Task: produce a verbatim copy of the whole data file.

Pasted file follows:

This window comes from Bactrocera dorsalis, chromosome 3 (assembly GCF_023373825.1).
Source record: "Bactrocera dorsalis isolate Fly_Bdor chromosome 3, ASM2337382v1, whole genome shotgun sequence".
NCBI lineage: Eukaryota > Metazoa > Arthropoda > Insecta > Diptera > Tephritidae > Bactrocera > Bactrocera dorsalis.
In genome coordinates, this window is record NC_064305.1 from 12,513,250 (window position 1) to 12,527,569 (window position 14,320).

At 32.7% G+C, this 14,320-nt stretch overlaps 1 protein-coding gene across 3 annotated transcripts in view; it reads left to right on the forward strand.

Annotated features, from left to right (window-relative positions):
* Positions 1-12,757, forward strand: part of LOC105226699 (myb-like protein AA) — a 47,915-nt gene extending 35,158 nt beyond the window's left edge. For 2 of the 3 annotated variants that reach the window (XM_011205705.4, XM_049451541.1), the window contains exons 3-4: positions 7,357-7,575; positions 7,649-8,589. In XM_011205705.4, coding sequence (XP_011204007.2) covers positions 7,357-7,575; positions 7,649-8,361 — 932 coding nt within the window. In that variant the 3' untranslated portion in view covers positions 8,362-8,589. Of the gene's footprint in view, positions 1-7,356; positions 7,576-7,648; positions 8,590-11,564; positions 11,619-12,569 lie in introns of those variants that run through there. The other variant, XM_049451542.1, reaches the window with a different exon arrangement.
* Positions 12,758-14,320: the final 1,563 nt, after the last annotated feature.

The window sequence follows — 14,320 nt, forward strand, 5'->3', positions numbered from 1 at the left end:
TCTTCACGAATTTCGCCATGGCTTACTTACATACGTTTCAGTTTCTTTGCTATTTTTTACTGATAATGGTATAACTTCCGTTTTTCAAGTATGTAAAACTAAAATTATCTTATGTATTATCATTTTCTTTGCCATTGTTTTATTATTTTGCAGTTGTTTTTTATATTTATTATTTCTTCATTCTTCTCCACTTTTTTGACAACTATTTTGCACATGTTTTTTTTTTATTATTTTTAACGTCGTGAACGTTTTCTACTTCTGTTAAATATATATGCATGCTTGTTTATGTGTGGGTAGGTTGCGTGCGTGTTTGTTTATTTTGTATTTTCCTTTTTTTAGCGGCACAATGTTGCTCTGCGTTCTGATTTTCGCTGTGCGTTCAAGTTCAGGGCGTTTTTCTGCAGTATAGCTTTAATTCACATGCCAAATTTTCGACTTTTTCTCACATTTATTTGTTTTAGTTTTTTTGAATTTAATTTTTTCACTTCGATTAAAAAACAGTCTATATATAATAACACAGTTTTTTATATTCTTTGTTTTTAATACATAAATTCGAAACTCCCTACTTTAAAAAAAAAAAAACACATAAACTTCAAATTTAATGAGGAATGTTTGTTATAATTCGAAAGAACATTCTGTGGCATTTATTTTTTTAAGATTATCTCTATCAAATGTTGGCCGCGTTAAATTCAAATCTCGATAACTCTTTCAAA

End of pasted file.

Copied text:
This window comes from Bactrocera dorsalis, chromosome 3 (assembly GCF_023373825.1).
Source record: "Bactrocera dorsalis isolate Fly_Bdor chromosome 3, ASM2337382v1, whole genome shotgun sequence".
NCBI lineage: Eukaryota > Metazoa > Arthropoda > Insecta > Diptera > Tephritidae > Bactrocera > Bactrocera dorsalis.
In genome coordinates, this window is record NC_064305.1 from 12,513,250 (window position 1) to 12,527,569 (window position 14,320).

At 32.7% G+C, this 14,320-nt stretch overlaps 1 protein-coding gene across 3 annotated transcripts in view; it reads left to right on the forward strand.

Annotated features, from left to right (window-relative positions):
* Positions 1-12,757, forward strand: part of LOC105226699 (myb-like protein AA) — a 47,915-nt gene extending 35,158 nt beyond the window's left edge. For 2 of the 3 annotated variants that reach the window (XM_011205705.4, XM_049451541.1), the window contains exons 3-4: positions 7,357-7,575; positions 7,649-8,589. In XM_011205705.4, coding sequence (XP_011204007.2) covers positions 7,357-7,575; positions 7,649-8,361 — 932 coding nt within the window. In that variant the 3' untranslated portion in view covers positions 8,362-8,589. Of the gene's footprint in view, positions 1-7,356; positions 7,576-7,648; positions 8,590-11,564; positions 11,619-12,569 lie in introns of those variants that run through there. The other variant, XM_049451542.1, reaches the window with a different exon arrangement.
* Positions 12,758-14,320: the final 1,563 nt, after the last annotated feature.

The window sequence follows — 14,320 nt, forward strand, 5'->3', positions numbered from 1 at the left end:
TCTTCACGAATTTCGCCATGGCTTACTTACATACGTTTCAGTTTCTTTGCTATTTTTTACTGATAATGGTATAACTTCCGTTTTTCAAGTATGTAAAACTAAAATTATCTTATGTATTATCATTTTCTTTGCCATTGTTTTATTATTTTGCAGTTGTTTTTTATATTTATTATTTCTTCATTCTTCTCCACTTTTTTGACAACTATTTTGCACATGTTTTTTTTTTATTATTTTTAACGTCGTGAACGTTTTCTACTTCTGTTAAATATATATGCATGCTTGTTTATGTGTGGGTAGGTTGCGTGCGTGTTTGTTTATTTTGTATTTTCCTTTTTTTAGCGGCACAATGTTGCTCTGCGTTCTGATTTTCGCTGTGCGTTCAAGTTCAGGGCGTTTTTCTGCAGTATAGCTTTAATTCACATGCCAAATTTTCGACTTTTTCTCACATTTATTTGTTTTAGTTTTTTTGAATTTAATTTTTTCACTTCGATTAAAAAACAGTCTATATATAATAACACAGTTTTTTATATTCTTTGTTTTTAATACATAAATTCGAAACTCCCTACTTTAAAAAAAAAAAAACACATAAACTTCAAATTTAATGAGGAATGTTTGTTATAATTCGAAAGAACATTCTGTGGCATTTATTTTTTTAAGATTATCTCTATCAAATGTTGGCCGCGTTAAATTCAAATCTCGATAACTCTTTCAAA